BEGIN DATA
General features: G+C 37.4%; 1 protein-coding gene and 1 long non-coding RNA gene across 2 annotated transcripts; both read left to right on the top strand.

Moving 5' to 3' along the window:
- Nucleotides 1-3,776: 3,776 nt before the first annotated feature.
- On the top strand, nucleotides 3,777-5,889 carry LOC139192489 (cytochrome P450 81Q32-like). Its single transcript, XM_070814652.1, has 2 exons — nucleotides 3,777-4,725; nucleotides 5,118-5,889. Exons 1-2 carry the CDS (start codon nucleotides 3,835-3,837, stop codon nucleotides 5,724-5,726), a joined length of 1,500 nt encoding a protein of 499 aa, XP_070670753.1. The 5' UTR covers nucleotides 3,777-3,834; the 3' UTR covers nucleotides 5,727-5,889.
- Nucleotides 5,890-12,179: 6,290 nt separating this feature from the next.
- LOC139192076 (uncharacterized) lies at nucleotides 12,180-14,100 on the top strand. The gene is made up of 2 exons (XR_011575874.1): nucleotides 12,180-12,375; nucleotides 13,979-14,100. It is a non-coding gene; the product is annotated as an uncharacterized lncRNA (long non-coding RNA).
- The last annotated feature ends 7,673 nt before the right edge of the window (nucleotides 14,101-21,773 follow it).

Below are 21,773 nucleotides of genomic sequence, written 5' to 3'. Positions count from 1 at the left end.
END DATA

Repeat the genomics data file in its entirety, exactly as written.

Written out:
General features: G+C 37.4%; 1 protein-coding gene and 1 long non-coding RNA gene across 2 annotated transcripts; both read left to right on the top strand.

Moving 5' to 3' along the window:
- Nucleotides 1-3,776: 3,776 nt before the first annotated feature.
- On the top strand, nucleotides 3,777-5,889 carry LOC139192489 (cytochrome P450 81Q32-like). Its single transcript, XM_070814652.1, has 2 exons — nucleotides 3,777-4,725; nucleotides 5,118-5,889. Exons 1-2 carry the CDS (start codon nucleotides 3,835-3,837, stop codon nucleotides 5,724-5,726), a joined length of 1,500 nt encoding a protein of 499 aa, XP_070670753.1. The 5' UTR covers nucleotides 3,777-3,834; the 3' UTR covers nucleotides 5,727-5,889.
- Nucleotides 5,890-12,179: 6,290 nt separating this feature from the next.
- LOC139192076 (uncharacterized) lies at nucleotides 12,180-14,100 on the top strand. The gene is made up of 2 exons (XR_011575874.1): nucleotides 12,180-12,375; nucleotides 13,979-14,100. It is a non-coding gene; the product is annotated as an uncharacterized lncRNA (long non-coding RNA).
- The last annotated feature ends 7,673 nt before the right edge of the window (nucleotides 14,101-21,773 follow it).

Below are 21,773 nucleotides of genomic sequence, written 5' to 3'. Positions count from 1 at the left end.